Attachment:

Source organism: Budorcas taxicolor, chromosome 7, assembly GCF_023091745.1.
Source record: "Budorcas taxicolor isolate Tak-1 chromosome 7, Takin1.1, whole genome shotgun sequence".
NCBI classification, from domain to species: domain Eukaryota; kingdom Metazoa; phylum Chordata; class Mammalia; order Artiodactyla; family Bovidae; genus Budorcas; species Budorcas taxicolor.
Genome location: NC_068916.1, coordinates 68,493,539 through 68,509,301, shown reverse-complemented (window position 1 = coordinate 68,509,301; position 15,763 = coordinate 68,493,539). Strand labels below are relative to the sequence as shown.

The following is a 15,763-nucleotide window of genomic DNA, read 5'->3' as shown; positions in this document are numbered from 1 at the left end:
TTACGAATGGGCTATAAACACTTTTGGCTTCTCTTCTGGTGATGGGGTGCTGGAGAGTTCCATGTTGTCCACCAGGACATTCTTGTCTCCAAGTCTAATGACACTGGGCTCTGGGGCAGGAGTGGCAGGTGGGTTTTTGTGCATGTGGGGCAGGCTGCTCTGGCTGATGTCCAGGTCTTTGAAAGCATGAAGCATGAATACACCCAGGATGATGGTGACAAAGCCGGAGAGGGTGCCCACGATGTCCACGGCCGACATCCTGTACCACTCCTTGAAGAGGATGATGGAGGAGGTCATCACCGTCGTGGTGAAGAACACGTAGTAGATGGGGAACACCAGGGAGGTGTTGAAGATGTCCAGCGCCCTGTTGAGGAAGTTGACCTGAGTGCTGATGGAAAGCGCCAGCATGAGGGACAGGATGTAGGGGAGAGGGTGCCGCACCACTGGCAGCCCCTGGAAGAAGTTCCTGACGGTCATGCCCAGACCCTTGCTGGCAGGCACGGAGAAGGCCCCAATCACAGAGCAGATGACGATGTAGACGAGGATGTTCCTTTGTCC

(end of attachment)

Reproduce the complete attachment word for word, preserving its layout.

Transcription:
Source organism: Budorcas taxicolor, chromosome 7, assembly GCF_023091745.1.
Source record: "Budorcas taxicolor isolate Tak-1 chromosome 7, Takin1.1, whole genome shotgun sequence".
NCBI classification, from domain to species: domain Eukaryota; kingdom Metazoa; phylum Chordata; class Mammalia; order Artiodactyla; family Bovidae; genus Budorcas; species Budorcas taxicolor.
Genome location: NC_068916.1, coordinates 68,493,539 through 68,509,301, shown reverse-complemented (window position 1 = coordinate 68,509,301; position 15,763 = coordinate 68,493,539). Strand labels below are relative to the sequence as shown.

The following is a 15,763-nucleotide window of genomic DNA, read 5'->3' as shown; positions in this document are numbered from 1 at the left end:
TTACGAATGGGCTATAAACACTTTTGGCTTCTCTTCTGGTGATGGGGTGCTGGAGAGTTCCATGTTGTCCACCAGGACATTCTTGTCTCCAAGTCTAATGACACTGGGCTCTGGGGCAGGAGTGGCAGGTGGGTTTTTGTGCATGTGGGGCAGGCTGCTCTGGCTGATGTCCAGGTCTTTGAAAGCATGAAGCATGAATACACCCAGGATGATGGTGACAAAGCCGGAGAGGGTGCCCACGATGTCCACGGCCGACATCCTGTACCACTCCTTGAAGAGGATGATGGAGGAGGTCATCACCGTCGTGGTGAAGAACACGTAGTAGATGGGGAACACCAGGGAGGTGTTGAAGATGTCCAGCGCCCTGTTGAGGAAGTTGACCTGAGTGCTGATGGAAAGCGCCAGCATGAGGGACAGGATGTAGGGGAGAGGGTGCCGCACCACTGGCAGCCCCTGGAAGAAGTTCCTGACGGTCATGCCCAGACCCTTGCTGGCAGGCACGGAGAAGGCCCCAATCACAGAGCAGATGACGATGTAGACGAGGATGTTCCTTTGTCC